The Diagnostic and Statistical Manual of Mental Disorders, 5th Edition, lists intermittent explosive disorder (IED) as a mental health issue (DSM-5). Conduct disorder, Oppositional defiant disorder (ODD), Pyromania, and Kleptomania are among the five impulse control disorders. Explosive anger disorder patients are unable to control their violent outbursts, which usually occur abruptly and are directed at someone close to them. In the US, roughly 16 million people suffer from the illness. It usually begins at a young age, around the age of 12, and appears to be more prevalent in men than in women.
In IED episodes, there is sudden anger for no reason. These episodes are out of proportion to the actual danger, and they don’t serve any aim, such as gaining a benefit or overpowering someone. A person with IED who yells at their current or former partner, for instance, isn’t trying to manipulate their partner’s behavior through aggression. The enraged episode serves no discernible function.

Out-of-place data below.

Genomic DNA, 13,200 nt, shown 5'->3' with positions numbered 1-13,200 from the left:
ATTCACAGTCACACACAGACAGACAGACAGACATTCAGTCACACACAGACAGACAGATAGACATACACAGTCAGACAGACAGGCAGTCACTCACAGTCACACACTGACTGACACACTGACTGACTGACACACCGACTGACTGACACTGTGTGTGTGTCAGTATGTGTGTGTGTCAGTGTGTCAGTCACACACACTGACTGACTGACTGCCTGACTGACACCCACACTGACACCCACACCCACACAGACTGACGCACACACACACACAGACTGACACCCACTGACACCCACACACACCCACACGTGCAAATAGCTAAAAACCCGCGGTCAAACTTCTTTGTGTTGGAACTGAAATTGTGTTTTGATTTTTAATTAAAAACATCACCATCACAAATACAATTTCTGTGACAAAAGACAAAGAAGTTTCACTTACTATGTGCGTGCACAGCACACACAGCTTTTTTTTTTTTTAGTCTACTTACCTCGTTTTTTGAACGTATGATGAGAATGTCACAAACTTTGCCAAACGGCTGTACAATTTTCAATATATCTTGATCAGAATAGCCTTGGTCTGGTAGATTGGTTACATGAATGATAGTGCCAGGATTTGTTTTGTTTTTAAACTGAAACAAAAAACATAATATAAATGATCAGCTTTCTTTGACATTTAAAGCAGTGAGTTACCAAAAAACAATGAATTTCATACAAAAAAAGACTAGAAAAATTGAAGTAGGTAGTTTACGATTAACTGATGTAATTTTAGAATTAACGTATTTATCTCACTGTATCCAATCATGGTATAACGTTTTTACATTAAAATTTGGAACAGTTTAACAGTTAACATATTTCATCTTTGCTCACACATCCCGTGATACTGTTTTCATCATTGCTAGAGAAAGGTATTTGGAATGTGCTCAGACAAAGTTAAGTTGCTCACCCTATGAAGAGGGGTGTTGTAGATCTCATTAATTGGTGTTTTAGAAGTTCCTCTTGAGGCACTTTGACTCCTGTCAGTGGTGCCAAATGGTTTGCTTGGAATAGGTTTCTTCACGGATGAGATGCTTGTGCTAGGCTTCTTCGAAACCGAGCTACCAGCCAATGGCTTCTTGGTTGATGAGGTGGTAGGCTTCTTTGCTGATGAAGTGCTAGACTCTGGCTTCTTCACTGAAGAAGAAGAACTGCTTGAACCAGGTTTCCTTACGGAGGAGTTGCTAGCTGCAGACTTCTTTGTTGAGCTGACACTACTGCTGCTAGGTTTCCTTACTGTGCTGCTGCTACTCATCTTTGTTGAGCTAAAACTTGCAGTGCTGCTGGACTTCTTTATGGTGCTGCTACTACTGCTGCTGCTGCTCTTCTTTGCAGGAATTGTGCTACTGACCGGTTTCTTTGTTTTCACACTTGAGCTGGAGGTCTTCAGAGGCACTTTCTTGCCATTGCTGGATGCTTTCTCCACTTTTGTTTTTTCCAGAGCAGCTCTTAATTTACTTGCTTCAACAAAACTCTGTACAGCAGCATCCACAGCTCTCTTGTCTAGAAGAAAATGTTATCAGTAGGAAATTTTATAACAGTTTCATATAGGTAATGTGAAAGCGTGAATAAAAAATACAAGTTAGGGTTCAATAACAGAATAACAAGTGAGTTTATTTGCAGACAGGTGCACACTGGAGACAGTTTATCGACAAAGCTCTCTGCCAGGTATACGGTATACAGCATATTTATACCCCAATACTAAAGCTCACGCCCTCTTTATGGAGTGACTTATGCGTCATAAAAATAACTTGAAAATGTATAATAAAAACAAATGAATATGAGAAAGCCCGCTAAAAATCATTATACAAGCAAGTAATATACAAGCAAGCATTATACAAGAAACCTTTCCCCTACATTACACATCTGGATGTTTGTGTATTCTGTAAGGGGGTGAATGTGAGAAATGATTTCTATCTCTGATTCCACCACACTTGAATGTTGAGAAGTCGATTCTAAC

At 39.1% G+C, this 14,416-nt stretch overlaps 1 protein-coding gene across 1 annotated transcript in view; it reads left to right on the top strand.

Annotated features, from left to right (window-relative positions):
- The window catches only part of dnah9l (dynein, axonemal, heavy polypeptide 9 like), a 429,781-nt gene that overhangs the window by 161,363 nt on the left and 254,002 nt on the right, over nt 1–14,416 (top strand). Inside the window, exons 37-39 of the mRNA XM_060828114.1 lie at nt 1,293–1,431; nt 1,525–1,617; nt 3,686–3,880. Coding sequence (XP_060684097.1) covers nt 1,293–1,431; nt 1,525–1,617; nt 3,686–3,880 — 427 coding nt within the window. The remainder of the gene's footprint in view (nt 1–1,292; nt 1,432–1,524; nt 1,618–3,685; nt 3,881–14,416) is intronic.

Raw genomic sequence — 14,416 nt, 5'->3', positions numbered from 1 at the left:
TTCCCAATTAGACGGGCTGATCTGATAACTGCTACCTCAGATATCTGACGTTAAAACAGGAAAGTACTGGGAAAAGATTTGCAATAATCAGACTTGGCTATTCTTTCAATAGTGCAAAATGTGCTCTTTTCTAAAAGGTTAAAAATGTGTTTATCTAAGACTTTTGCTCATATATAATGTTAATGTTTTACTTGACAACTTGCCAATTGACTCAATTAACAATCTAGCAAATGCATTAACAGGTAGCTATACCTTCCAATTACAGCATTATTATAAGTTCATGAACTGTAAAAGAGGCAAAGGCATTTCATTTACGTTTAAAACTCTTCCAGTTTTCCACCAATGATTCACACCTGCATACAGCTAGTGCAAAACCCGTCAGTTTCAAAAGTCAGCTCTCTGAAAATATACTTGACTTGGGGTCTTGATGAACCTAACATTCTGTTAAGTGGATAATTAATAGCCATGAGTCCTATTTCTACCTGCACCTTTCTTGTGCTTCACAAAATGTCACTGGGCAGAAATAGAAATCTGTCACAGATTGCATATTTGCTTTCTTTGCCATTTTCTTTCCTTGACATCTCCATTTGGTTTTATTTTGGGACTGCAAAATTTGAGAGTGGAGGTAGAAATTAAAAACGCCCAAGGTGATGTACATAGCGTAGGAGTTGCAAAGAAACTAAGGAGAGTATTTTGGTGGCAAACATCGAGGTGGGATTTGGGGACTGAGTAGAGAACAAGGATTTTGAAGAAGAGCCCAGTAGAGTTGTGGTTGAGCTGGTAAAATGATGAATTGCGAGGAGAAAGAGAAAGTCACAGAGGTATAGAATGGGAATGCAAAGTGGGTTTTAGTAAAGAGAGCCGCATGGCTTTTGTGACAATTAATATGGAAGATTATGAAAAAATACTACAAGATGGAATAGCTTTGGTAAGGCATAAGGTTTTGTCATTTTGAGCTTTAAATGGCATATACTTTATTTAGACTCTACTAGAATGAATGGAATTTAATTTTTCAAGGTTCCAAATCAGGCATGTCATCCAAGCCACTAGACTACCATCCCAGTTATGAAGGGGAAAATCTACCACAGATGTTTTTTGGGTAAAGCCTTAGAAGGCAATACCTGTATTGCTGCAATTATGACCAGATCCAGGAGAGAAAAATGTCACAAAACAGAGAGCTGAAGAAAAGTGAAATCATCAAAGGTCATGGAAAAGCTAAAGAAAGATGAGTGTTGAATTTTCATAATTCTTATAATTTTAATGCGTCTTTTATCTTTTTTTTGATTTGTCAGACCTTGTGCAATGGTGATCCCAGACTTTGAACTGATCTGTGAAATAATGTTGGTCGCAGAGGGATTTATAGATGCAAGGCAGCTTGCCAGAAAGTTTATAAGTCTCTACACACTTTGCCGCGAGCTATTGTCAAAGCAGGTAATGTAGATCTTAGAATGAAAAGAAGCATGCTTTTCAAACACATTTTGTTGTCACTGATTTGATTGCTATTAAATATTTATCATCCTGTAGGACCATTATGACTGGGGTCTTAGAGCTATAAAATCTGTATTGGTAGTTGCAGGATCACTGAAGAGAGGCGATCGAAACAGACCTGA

Witnesses may perceive these outbursts as unreasonable “freak-outs.” Physical aggressiveness, violent threats, or verbal abuse are all possibilities. They normally last around 30 minutes and are followed by feelings of regret, humiliation, and discomfort. Employment and relationships can suffer as a result of the condition. IED, on the other hand, is extremely durable. While someone with the illness is receiving therapy, those closest to them can assist in de-escalating IED episodes.
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